A sociologist once found two very different tribes existing close to one another. In one tribe, the Bauskota, she discovered the women spending most of their time out in the fields, farming, while the men stayed around camp and wove baskets. How unusual! she thought.
In the neighboring tribe, the Colere, she found the opposite. Women were in camp weaving baskets while the men labored in the fields. Noting these differences this sociologist began interviewing the members of each tribe.
Though the work of Colere women differed from Bauskota women, what remained the same was the belief that the men's work was more valuable, it ranked higher on the social status. The Bauskota's economy depended rather heavily on their ability to weave and then trade baskets for staple goods. The men has assigned this work for themselves, leaving the less significant work, farming, to the females.
Among the Colere, food gained through their rich farm lands, formed the backbone of their economy. Therefore, the men were farmers while the women stayed home to weave baskets, and tend to their young. Regardless of the work, women's work was considered "that which is lower."
While the names have been invented, the example is true to life in West Africa, as observed and reported by Christian sociologist Mary Stewart Van Leeuwan, Gender and Grace: Love Work and Parenting in a Changing World (p. 113-114)
What happens when the most significant task in each tribe is reserved for the men? What do women learn of their value, of their contribution to society, the body of Christ and to their families?
We do not, unfortunately, need to journey to West Africa to find more examples of men's work and women's work. The same dibbying out of work happens today. The most skilled, most revered, most important work is reserved for male humans (and that is evident by merely looking at the gender of what I like to call the 3 "P's" priests, pastors, presidents). But when a woman tries to worm into these she is judged quite harshly as either unqualified, or even worse, unfeminine.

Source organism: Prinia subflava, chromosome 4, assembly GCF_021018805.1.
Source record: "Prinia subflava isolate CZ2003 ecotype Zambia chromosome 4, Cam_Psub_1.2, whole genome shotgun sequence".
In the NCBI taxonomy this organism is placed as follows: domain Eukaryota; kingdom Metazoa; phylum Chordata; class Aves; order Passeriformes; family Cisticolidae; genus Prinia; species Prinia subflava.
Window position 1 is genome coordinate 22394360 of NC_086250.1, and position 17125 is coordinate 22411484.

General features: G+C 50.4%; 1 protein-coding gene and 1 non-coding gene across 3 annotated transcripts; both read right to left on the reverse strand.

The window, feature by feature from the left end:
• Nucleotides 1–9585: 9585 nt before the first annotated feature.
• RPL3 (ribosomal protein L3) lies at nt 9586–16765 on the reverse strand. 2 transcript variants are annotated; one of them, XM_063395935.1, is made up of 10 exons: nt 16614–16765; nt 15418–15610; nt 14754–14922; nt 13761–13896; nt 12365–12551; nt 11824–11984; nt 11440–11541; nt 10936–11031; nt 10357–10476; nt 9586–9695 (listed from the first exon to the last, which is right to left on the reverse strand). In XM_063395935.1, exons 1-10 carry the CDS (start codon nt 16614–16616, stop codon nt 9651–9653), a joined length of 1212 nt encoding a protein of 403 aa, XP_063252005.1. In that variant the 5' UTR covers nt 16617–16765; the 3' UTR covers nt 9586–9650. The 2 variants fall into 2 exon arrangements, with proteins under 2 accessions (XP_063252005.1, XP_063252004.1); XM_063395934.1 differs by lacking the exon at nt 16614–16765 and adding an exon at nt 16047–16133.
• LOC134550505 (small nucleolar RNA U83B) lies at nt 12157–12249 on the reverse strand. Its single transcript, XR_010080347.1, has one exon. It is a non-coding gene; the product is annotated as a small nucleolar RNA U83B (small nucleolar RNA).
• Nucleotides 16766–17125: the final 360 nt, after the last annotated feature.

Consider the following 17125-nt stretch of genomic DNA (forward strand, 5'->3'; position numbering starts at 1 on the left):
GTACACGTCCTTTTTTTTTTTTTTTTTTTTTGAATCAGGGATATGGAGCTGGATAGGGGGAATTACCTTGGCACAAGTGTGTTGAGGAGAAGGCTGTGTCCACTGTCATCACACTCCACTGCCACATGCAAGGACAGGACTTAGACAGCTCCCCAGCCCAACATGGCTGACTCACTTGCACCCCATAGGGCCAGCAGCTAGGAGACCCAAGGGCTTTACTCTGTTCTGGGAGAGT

The New York Times featured an article, "The Feminine Critique" by Lisa Belkin on how women are in a pickle in the working world. Even 30 years after women entered the workplace in dominating numbers females cannot fully embrace their "feminine" side while at the same time be "taken seriously." Why is that?
When employees are asked to name the top quality in their ideal leader, regardless of this quality, (Switzerland said "problem-solving skills", United States and England said "their ability to inspire others", others said "team builder") women don't have it, at least not as much as men.
It's like the ancient Bauskota and Colere tribes, where the significant work can only done by the men, regardless of giftings or passions, if you are a female you're not going to be able to do it as well as a man. Why? Because it's "men's work." End of story.
Some women just act as they are expected to act, as feminine, which often means focusing “on work relationships” and expressing “concern for other people’s perspectives." But when a woman acts feminine she is considered less competent. But what is her alternative? As the New York Times journalist, Belkin points out, when women "act in ways that are seen as more “male” — like “act assertively, focus on work task, display ambition” — they are seen as “too tough” and “unfeminine.” Women can’t win."
Women must choose between being respected but not liked, or liked but not respected.
So, I wondered if this was just a New York Times thing, what about regular, small town life? What about my female friends at work? Did they experience this, too?
When my brilliant horticulturist friend sacrificed her career as a Veterinarian and began landscaping for the family Nursery, she was regularly disappointed by the way men and women (she claimed the latter were even worse) would brush her aside demanding, "Where are one of those Japanese men? I want to talk to one of them." Though she knew twice as much as her Japanese father, grandfather, and uncles about their question, her gender prevented them from seeing her as a proficient expert on plants.
It seems to me that the problem is our perception of women, including our perception of ourselves, that woman staring back at us in our reflections. What do we expect to find when we look at a woman in Home Depot apron? or a female giving advice on landscaping? or mascara on the lashes of our doctor before surgery? Do we expect an adept, skilled, professional, or do we doubt their proficiency simply because she is a woman?